How to Invest in and Open an IRA Mutual Fund Account

Investing in your own individual retirement account should be started as early in life as possible in order to give compound interest the most time possible to work in your favor. You will need to choose which type of IRA you want to open, as well as the trustee who will handle your money. Once you determine how much you wish to invest, it is just a matter of completing the paperwork and getting started.

Step 1

Decide if you want to open a Roth or traditional IRA. A traditional IRA allows you to take a tax deduction for eligible contributions, giving you an immediate tax break. You pay the taxes on the funds in a traditional IRA when you withdraw them, in addition to a 10 percent penalty if you are younger than age 59 1/2. A Roth IRA gives no immediate tax benefit, but withdrawals at retirement age are tax free.

Step 2

Determine the trustee you wish to use for your IRA account. Most mutual fund companies offer IRA trustee services and will handle your IRA account. You can also choose a brokerage firm with a local office to open your account and avoid the need to conduct business through the mail or online.

Step 3

Contact the institution of your choice and let it know that you wish to set up an IRA account. It will handle the paperwork to get the account started and collect your initial investment. If the account requires periodic automatic contributions, provide the trustee with the account information needed for the transfers. Choose the mutual funds where you wish to invest your funds.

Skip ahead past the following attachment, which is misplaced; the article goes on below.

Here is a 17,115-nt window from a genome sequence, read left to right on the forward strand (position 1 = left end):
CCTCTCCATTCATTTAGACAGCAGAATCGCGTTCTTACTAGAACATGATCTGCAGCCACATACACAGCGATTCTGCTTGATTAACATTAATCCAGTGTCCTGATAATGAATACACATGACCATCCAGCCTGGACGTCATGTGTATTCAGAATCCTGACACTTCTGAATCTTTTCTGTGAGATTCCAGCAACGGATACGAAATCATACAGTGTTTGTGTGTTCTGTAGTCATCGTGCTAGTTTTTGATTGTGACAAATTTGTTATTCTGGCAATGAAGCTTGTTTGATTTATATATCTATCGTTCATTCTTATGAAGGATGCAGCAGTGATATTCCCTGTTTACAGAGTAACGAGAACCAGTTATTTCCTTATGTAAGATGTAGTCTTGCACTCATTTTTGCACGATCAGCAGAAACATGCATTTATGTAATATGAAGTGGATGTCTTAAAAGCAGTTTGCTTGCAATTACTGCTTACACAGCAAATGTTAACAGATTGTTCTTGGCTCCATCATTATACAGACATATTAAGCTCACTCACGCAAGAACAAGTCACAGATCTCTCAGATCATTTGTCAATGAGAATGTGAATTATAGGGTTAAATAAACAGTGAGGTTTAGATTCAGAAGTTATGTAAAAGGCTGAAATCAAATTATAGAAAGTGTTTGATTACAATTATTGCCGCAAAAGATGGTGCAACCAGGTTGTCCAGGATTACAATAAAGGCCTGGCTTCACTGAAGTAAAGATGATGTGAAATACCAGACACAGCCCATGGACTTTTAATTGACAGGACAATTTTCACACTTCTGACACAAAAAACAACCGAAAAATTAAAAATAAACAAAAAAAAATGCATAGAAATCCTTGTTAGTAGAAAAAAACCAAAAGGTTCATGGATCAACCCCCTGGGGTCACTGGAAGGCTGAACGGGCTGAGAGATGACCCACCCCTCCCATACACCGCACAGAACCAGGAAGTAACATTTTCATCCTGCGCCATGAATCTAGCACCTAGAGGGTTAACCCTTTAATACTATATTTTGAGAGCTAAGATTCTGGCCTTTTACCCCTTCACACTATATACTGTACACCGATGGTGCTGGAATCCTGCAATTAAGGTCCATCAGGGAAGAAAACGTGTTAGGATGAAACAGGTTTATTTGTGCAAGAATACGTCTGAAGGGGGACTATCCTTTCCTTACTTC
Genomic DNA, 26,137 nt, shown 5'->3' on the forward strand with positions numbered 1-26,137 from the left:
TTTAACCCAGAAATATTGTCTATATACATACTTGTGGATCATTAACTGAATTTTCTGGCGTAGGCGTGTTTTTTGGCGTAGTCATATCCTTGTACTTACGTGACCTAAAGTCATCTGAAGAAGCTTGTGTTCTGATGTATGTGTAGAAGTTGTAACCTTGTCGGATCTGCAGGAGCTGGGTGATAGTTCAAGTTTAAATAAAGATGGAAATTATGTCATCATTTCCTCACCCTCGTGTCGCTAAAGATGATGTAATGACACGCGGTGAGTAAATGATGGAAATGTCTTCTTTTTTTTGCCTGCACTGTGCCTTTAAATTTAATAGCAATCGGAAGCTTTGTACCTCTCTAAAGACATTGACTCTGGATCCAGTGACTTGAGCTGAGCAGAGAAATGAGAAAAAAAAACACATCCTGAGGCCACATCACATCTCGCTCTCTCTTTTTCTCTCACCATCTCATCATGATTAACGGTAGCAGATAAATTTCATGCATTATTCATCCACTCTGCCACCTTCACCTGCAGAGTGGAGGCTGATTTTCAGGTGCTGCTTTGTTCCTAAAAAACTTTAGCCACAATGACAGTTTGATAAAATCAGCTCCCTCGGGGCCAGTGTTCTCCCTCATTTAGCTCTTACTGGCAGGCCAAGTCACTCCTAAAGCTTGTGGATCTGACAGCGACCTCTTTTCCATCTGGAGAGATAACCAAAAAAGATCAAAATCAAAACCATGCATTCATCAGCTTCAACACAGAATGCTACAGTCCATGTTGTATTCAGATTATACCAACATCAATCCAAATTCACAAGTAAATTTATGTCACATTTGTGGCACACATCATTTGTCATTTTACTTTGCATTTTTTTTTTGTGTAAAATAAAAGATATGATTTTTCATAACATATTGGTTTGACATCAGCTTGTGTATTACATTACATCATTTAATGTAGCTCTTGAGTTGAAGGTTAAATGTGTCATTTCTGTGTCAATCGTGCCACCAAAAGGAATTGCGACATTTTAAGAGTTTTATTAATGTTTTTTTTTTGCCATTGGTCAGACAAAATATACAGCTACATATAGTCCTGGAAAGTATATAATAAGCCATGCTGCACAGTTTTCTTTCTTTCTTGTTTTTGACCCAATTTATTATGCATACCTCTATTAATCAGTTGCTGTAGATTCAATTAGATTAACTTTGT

Items you will need

  • Funds to invest in an IRA


  • Start an IRA account at a bank using a savings account until the balance grows sufficiently to let you invest in a mutual fund or other investment with a higher minimum. You can do a trustee-to-trustee transfer when you wish to move the investment. You may be able to start with no minimum investment as long as you commit to regular investments each month.


  • Compare the expenses of different IRA accounts carefully. Some mutual funds historically have higher fees. Mutual fund fees are usually shown as a percentage of the investment, and the average is listed in the fund prospectus. Index funds tend to have lower expenses.

About the Author

Craig Woodman began writing professionally in 2007. Woodman's articles have been published in "Professional Distributor" magazine and in various online publications. He has written extensively on automotive issues, business, personal finance and recreational vehicles. Woodman is pursuing a Bachelor of Science in finance through online education.

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